Paying cash dividends they couldn’t afford helped land the likes of General Electric and General Motors and many big banks in desperate financial trouble. (N/A/Courtesy of Progressive)

You wouldn’t normally think of a high-profile, highflying Wall Street favorite as providing an example of how to deal with the unequal ways that companies typically treat their shareholders, executives and employees.

But there’s a lot that self-styled capitalists, self-styled socialists and just regular people can learn from one such company — Progressive Insurance — about how to create a reasonably fair playing field for owners, executives and regular employees.

Yes, Progressive Insurance. You know, that auto-insurance outfit best known for its campy TV ads featuring Flo.

Progressive blazed a path about a dozen years ago that other firms in Corporate America would do well to follow. And that politicians would do well to study if they’re interested in finding practical ways of treating corporate owners, executives and employees based on the same metric — as opposed to posturing and denouncing the outrage du jour, be it highly compensated chief executives or companies spending tax-cut savings to buy back their stock rather than to hire additional workers or pay higher wages.

Here’s the deal. In 2006, virtually unnoticed, Progressive decided to live up to its name and do something to make sure that its owners — who include me, I’ve owned its stock for years — didn’t have an unfair advantage over employees.

Progressive’s then-CEO, Glenn Renwick, did this by deciding that rather than continue paying its small, traditional four-times-a-year cash dividend, Progressive would pay shareholders a once-a-year dividend based on a complicated formula called Gainshare.

That approach was a huge improvement, in fairness and financial rationality, over the normal corporate practice of paying shareholders a fixed cash dividend regardless of whether the company can really afford it.

Paying cash dividends they couldn’t afford helped land the likes of General Electric and General Motors and many big banks in desperate financial trouble, and that practice shortchanges the future to avoid hurting today’s stock price by cutting or killing the dividend.

Enter Progressive’s innovation. Rather than paying a fixed amount every three months, Renwick had Progressive pay the Gainshare-based dividend once a year.

That same Gainshare formula — which parses Progressive’s financial results in ways that I don’t understand and can’t begin to explain — is what Progressive uses to compensate top executives and regular employees. So shareholders, executives and employees were all feeding from the same trough, so to speak.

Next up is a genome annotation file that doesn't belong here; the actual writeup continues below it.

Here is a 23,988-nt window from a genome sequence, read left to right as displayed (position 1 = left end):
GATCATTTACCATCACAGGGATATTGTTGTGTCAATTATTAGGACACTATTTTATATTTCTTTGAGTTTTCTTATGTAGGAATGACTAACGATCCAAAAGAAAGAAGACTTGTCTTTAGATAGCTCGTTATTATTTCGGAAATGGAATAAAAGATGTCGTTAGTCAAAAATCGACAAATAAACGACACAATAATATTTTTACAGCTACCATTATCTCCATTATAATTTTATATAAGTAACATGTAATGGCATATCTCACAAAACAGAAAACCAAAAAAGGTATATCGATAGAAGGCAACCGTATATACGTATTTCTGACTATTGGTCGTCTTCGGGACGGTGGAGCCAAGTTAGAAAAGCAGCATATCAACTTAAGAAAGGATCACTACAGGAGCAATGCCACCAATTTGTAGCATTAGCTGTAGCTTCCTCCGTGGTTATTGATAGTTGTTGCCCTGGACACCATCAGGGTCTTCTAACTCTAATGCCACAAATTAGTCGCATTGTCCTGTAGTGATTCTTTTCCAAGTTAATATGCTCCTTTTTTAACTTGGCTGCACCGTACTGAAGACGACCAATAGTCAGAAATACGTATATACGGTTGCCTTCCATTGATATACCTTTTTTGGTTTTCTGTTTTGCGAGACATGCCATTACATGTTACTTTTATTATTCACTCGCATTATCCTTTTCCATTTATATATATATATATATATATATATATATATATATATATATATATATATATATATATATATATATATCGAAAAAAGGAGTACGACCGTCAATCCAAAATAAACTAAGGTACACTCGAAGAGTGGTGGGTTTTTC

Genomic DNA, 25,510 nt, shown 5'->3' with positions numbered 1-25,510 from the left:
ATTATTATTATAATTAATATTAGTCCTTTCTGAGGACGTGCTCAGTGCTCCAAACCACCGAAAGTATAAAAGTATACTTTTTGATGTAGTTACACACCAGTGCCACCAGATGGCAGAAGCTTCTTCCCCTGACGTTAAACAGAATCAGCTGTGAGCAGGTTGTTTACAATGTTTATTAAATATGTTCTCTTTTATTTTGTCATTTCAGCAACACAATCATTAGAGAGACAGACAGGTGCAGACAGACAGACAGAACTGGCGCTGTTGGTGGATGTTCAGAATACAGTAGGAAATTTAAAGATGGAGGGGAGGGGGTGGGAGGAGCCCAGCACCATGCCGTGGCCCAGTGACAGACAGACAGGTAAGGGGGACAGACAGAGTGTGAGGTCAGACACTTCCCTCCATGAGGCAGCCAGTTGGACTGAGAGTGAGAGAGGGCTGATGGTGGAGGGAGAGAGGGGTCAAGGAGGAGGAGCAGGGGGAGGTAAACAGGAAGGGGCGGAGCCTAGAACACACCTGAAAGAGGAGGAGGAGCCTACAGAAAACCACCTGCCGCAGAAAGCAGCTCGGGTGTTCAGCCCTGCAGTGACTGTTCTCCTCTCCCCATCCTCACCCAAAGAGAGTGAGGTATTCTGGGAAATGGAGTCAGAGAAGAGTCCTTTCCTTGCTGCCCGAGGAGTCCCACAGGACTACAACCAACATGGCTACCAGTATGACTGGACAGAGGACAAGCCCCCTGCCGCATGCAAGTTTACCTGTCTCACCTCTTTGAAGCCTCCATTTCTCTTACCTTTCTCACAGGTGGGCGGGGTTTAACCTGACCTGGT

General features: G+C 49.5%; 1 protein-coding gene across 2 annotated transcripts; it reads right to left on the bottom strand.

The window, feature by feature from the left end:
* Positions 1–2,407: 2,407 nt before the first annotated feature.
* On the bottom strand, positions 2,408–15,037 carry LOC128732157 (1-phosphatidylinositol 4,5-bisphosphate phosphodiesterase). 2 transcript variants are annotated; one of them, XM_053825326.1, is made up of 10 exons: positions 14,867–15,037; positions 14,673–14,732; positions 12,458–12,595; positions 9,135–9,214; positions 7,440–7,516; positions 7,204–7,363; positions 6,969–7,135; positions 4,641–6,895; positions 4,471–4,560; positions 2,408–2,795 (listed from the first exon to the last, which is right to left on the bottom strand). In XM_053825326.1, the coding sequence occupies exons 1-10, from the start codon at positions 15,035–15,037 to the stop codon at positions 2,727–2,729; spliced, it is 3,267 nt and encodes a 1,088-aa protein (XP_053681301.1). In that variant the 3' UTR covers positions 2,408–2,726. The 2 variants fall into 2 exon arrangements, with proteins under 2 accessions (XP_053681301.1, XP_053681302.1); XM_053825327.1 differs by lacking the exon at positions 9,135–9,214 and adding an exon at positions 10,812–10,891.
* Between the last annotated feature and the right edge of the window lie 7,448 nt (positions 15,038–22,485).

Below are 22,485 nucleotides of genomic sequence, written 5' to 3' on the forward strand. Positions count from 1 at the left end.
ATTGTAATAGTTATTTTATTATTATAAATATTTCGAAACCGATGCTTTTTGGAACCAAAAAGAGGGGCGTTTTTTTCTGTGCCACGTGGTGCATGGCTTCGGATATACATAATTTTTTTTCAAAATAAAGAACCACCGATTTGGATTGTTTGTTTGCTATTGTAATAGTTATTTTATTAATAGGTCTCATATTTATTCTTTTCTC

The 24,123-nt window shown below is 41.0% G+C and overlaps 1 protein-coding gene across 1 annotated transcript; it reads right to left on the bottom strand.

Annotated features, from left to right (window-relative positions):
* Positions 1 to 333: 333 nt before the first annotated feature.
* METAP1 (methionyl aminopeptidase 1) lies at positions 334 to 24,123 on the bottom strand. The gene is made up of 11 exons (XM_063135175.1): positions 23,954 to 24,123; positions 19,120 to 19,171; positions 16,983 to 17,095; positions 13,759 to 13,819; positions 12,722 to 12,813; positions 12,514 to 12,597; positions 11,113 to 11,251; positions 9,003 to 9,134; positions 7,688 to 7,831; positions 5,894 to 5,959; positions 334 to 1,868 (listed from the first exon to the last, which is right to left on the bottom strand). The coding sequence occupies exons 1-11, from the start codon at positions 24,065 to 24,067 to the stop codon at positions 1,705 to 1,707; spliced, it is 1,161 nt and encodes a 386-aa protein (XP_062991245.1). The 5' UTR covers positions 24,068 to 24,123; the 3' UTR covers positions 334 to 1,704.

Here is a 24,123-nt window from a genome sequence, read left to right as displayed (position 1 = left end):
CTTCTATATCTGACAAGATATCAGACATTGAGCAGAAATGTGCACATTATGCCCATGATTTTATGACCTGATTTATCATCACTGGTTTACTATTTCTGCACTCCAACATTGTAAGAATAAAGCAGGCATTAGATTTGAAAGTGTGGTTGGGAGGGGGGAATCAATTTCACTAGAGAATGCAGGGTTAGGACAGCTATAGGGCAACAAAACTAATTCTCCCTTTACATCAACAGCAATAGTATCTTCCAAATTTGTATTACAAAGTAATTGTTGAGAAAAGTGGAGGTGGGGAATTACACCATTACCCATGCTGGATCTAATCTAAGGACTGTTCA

Because of that new policy, the cash payouts that Progressive shareholders got for a number of years beginning in 2007 varied widely. For 2007, shareholders got $1.51 billion. For 2008, zero. For 2009, $108 million. For 2018, $1.47 billion.

The policy took effect the same year that Flo became Progressive’s TV avatar. Unlike Flo, however, the new dividend policy attracted virtually no attention from the world at large.

I wrote at least three columns over the years about Progressive’s dividend policy, but I wouldn’t have known about it if I hadn’t been a Progressive shareholder.

As best I can tell, no other company adopted the innovative, perfectly reasonable idea of using the same formula to compensate owners, executives and regular employees. As a bonus, such a policy would keep a company from having to continue paying cash dividends it couldn’t afford.

Now, unfortunately, Progressive, which changed chief executives in 2016 by replacing Renwick with Tricia Griffith, gave up Renwick’s dividend policy shortly after he left the company’s board last year.

Progressive has resumed paying quarterly dividends — it recently declared a 10-cent quarterly dividend, which would total about $235 million a year — and says it might also pay an extra, non-Gainshare-based dividend.

I’ll spare you the explanations that the company gave me for the change, which I didn’t find terribly convincing. (Renwick, whom I’ve known — and quoted — for years, declined to say anything.) In any event, Progressive’s regression to standard corporate dividend-paying practice doesn’t affect the major point I’m trying to make. To wit, that Progressive came up with a formula that ought to be a corporate standard.

If you took the original Progressive idea and tweaked it a bit to limit stock buybacks, you would have a reasonable policy that would treat owners, executives and regular employees according to the same metric.

Companies, of course, would determine their own metrics, because Progressive’s Gainshare isn’t a one-size-fits-all kind of thing. Obviously, CEOs and other top officers would still get paid a lot more than regular employees. But there would be a rational, understandable and reasonably fair policy in place. If there’s anything that we need these days, it’s rationality, clarity and something resembling fairness.

Who knows? With luck — and with some bravery from middle-of-the-road types who would rather solve problems than shriek about them — Progressive’s original policy of aligning the interests of owners, executives and regular employees might help inspire solutions. And that would be the biggest and best dividend that Progressive could deliver to us.